To that end, Tax Sale Resources helps you select the sales you’ll hit on auction day. Our research tools allow you to underwrite the whole state.
For instance, if you're after residential real estate valued at $350,000 or higher in rural areas, the website’s tools can narrow down the list of available auctions and let you know which ones give you the best chance to purchase your desired property type.
As a result, you can evaluate the entire state each month before auction day and plan your approach.
How to Use Financing to Grow your Texas Investing Portfolio, and Why It’s a Great Fit
The typical financial pain point for investors in redeemable deed states like Texas is the redemption period.
Specifically, investors can’t obtain bank financing or title insurance during the redemption period.
So, you might tie up your cash for six months to two years, depending on the property type. This circumstance can limit your growth once you’ve sunk your money into a few tax liens.
Fortunately, Tax Sale Resources has geared its financing program for these situations.
Our understanding of tax sales and redemption periods makes us suitable partners for providing capital while you wait for an insurable title. As a result, you can pursue more tax sales while waiting for the redemption period on your past investments to expire.
Tax Sale Resources’ unique financing service can help scale your investment ten times what it would be without the cash injection.
What is the Tax Lien Buying Competitive Environment in Texas?
While Texas’ trade volume might not compare to Florida’s, the state is still rife with competition.
For instance, hundreds of investors swarm the sales in Dallas, Austin, and Houston on auction day.
Bids will send lien prices sky-high in metro areas, meaning properties will be well out of the average investor’s reach.
Therefore, individual investors have better chances in rural counties, which receive less attention from investment firms.
Step-by-Step Walkthrough of Buying Tax Liens in Texas
New investors can become overwhelmed by the information and details about investing in tax liens in Texas. Here’s a list of steps that can keep you focused while handling the curveballs that may come your way:
Step 1) Research the available properties on the Tax Sale Resources database. You can find the coming month’s auctions and schedule your auction day activity.
Step 2) Inspect the properties that draw your interest. Not every property is a slam dunk, so it’s wise to do your homework before investing. For instance, a charming home in a suburb may have recently been demolished.
Step 3) Run the automated valuation model with Tax Sale Resources’ research tools.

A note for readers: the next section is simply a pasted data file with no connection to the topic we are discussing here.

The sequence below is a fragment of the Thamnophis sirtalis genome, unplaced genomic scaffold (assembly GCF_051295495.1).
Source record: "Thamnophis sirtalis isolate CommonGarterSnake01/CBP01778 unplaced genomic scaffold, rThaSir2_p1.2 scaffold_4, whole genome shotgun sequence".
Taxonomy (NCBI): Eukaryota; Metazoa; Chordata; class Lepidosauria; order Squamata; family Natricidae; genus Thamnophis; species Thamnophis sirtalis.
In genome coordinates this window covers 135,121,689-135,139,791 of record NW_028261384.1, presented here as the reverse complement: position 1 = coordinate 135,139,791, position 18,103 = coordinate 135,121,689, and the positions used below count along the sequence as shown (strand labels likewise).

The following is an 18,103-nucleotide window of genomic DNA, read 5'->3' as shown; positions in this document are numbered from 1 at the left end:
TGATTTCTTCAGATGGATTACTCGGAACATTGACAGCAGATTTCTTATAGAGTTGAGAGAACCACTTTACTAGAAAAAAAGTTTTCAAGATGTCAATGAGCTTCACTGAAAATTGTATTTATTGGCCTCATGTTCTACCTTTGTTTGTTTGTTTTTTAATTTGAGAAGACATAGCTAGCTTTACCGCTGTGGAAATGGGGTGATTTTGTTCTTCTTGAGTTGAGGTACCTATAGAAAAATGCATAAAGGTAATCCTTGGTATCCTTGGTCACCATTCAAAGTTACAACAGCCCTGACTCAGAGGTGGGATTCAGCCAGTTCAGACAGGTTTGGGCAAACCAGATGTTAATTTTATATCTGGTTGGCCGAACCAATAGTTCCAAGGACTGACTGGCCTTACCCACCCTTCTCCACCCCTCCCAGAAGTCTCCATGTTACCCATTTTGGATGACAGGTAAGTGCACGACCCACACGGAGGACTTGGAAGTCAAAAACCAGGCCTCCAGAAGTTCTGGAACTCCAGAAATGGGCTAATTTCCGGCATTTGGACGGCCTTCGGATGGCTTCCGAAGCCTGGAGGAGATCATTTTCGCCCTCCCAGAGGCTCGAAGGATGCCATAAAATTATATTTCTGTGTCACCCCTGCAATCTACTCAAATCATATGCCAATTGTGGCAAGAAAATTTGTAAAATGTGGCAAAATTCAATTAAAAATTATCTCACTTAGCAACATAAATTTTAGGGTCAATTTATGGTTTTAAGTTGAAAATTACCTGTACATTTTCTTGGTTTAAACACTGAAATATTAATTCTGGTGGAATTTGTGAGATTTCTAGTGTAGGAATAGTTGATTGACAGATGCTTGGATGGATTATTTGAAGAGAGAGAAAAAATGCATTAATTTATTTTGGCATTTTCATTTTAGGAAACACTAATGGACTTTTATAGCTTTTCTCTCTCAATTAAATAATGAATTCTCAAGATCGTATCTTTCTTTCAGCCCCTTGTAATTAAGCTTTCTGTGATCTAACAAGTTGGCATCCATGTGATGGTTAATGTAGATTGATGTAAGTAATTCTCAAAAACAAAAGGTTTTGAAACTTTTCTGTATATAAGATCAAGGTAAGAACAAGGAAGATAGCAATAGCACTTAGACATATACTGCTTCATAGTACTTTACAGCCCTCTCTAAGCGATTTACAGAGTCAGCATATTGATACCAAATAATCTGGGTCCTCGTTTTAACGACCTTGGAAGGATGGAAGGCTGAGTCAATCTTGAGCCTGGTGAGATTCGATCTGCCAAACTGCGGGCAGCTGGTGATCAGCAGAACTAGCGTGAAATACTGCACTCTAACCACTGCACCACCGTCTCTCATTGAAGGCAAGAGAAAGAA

Step 4) Once you’ve narrowed down your list of properties and understand the pricing, prepare the capital for the bids you plan to make.
Step 5) Personally attend the relevant auctions and place your bids.
Step 6) Rinse and repeat the next month with the available financing opportunities from Tax Sale Resources.
Frequently Asked Questions
How do you look up tax liens in Texas?
You can look up local tax liens by searching Texas’ online tax lien database.
You can also use Tax Sale Resources to distinguish the best tax liens, acquire county contact details, and organize your portfolio on its nationwide management platform.
What are tax lien interest rates in Texas?
Investors can earn up to 25% on tax liens in Texas during the first year of the redemption period. If the property owner enters the redemption period’s second year, rates can rise to 50%.
Is Texas a tax deed state?
Texas issues tax liens that enter redemption periods, meaning the owner has six months to two years to pay back delinquent taxes, depending on the property type. If the redemption period expires, Texas gives investors the chance to acquire the property.
As a result, Texas is a hybrid state with redeemable deeds.
Buying tax liens in Texas means you can own properties at the end of the redemption period.
Remember, non-homestead properties have a six-month redemption period, while homesteads have two years before you can acquire the deed.
In addition, cities have hundreds of institutional investors bidding on properties, inflating prices beyond the abilities of typical individual investors.
Therefore, sticking to less populated areas can help you purchase liens at reasonable prices.
Plus, Tax Sale Resources’ financing services can enable you to purchase more assets and exponentially grow your portfolio.